So, scene set, thanks for hanging in there but I wanted to go part of the way in expressing how big a deal this series is to me. The sheer fact that it keeps rolling out new editions is testament to the longevity, amazing in this day and age really considering the content. Leisure Suit Larry is one, in a collection of games, from Sierra that epitomises PC adventure gaming during the 80’s and 90’s. Other titles such as Police Quest, Space Quest, Quest for Glory and the grand-daddy of them all King’s Quest are front of mind, each with similar gameplay mechanics but completely different stories and atmosphere. In Larry you played a sleazy man named Larry Laffer, your main goal was to help worm his way into the affections of women so they would have sex with him. Along the way solving puzzles, mysteries and generally getting into and out of strange and awkward situations. It sounds like a bizarre and not-so-great story premise, but the humour written into the game makes it great fun, it just works. My greatest memory of the first Larry game was, after having unprotected sex with a prostitute in game, Larry up and unexpectedly, without warning just died later in the game. A pop-up text box informs the player that Larry died as a result of his choice to not use protection, he died of a disease.  The Larry games went on to produced 6 PC games between 1987 and 1996, a brief hiatus before an appearance during the PS3/XBOX era (also on PC), then again in 2009 on PC/PS3/360. Wet Dreams Don’t Dry is the first Larry game in 10 years, and after the last 2 attempts have had less than warm receptions due to what could be called a deviation from the winning formula, this latest rendition get’s back to what Larry does best. Adventure gaming with crude humour and shocking over the top vulgarity.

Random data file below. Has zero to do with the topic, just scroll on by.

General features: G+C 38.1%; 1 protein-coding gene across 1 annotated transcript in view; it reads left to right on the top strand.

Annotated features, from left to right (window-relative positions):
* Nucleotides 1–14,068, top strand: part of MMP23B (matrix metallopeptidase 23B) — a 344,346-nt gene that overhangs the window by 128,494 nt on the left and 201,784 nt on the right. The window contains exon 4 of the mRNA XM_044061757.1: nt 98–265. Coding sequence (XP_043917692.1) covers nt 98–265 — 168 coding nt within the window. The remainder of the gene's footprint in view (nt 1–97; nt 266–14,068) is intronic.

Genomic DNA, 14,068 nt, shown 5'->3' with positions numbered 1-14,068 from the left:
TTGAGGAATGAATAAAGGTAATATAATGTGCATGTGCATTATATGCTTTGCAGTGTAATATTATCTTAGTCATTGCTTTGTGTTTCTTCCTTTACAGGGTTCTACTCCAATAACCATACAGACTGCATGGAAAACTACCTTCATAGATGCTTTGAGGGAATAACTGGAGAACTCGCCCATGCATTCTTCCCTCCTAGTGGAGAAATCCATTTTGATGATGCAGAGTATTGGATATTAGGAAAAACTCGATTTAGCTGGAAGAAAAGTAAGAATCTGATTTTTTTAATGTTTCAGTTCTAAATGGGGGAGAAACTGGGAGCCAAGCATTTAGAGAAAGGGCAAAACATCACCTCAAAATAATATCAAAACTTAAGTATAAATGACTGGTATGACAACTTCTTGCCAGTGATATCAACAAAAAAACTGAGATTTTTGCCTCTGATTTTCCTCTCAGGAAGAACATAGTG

The story of this game sees Larry Laffer waking up after a long hibernation, as the protagonist in the last 2 games in the series was actually Larry Lovage (Laffer’s Nephew), the narrative of the game is written as this being the first time Larry Laffer has been loose in the public since 80’s (even though the last game to actually feature Laffer was 1996). Needless to say, the world has changed a lot in this time and Larry has a bit of catching up to do, especially in the areas of sex and dating culture. The first, of many, learning curves for Larry comes as he is introduced to the digital age of mobile phones and the internet and, as the player, this is also where we start to notice the blatant parody of well know brands. Piphone (iPhone), Timber (Tinder) and Prune (apple) to name just a few of the most obvious, but the game is loaded with clever play-on-words such as these. To add to this, scattered throughout the landscape of New Lost Wages (the city the story is set in and another example of witty wording) we will find an incredible amount of hidden surprises and easter eggs, some of which you can interact with, some you cannot and some you can actually play. This is a nice touch, it possible that a lot of them will be missed or not noticed by a lot of people, but when you see something you know is planted there for you to see or find, it makes you feel valued as a viewer. As the story unfolds we watch as Larry struggles to come to terms with the 21st century, raising questions and pointing out the flaws with what we take as everyday life This is a big part of the charm early on in the game and it works in pulling you in and getting invested in Larry and the story early on. As Larry finds his feet and comes to terms with the new world around him the basic shell of the story, the purpose, forms around you. Larry has his eye on a woman and is given a, although we don’t know it yet, near impossible set of tasks before she will even consider interest in him. And so, we are off, unleashing Larry armed with his Timber app on the unsuspecting ladies of New Lost Wages.